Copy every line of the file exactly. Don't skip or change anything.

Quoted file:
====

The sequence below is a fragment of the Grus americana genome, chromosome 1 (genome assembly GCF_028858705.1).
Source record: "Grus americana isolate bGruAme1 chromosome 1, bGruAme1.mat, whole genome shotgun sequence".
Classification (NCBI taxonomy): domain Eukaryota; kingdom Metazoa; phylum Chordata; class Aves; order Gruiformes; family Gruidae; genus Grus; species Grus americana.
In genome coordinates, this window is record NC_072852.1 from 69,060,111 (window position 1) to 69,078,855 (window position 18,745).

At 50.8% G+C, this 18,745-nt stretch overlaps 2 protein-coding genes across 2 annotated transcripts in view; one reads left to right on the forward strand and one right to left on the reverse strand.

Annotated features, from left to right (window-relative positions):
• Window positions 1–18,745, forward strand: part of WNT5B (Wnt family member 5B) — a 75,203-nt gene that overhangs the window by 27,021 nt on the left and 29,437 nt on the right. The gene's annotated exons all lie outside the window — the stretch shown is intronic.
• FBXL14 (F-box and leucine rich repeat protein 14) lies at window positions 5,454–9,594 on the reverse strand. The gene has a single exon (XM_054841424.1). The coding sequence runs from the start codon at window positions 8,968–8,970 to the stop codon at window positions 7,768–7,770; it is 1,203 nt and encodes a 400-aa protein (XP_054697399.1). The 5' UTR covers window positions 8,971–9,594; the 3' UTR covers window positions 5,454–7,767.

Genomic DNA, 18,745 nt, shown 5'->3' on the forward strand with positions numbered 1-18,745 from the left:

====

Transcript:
The sequence below is a fragment of the Grus americana genome, chromosome 1 (genome assembly GCF_028858705.1).
Source record: "Grus americana isolate bGruAme1 chromosome 1, bGruAme1.mat, whole genome shotgun sequence".
Classification (NCBI taxonomy): domain Eukaryota; kingdom Metazoa; phylum Chordata; class Aves; order Gruiformes; family Gruidae; genus Grus; species Grus americana.
In genome coordinates, this window is record NC_072852.1 from 69,060,111 (window position 1) to 69,078,855 (window position 18,745).

At 50.8% G+C, this 18,745-nt stretch overlaps 2 protein-coding genes across 2 annotated transcripts in view; one reads left to right on the forward strand and one right to left on the reverse strand.

Annotated features, from left to right (window-relative positions):
• Window positions 1–18,745, forward strand: part of WNT5B (Wnt family member 5B) — a 75,203-nt gene that overhangs the window by 27,021 nt on the left and 29,437 nt on the right. The gene's annotated exons all lie outside the window — the stretch shown is intronic.
• FBXL14 (F-box and leucine rich repeat protein 14) lies at window positions 5,454–9,594 on the reverse strand. The gene has a single exon (XM_054841424.1). The coding sequence runs from the start codon at window positions 8,968–8,970 to the stop codon at window positions 7,768–7,770; it is 1,203 nt and encodes a 400-aa protein (XP_054697399.1). The 5' UTR covers window positions 8,971–9,594; the 3' UTR covers window positions 5,454–7,767.

Genomic DNA, 18,745 nt, shown 5'->3' on the forward strand with positions numbered 1-18,745 from the left: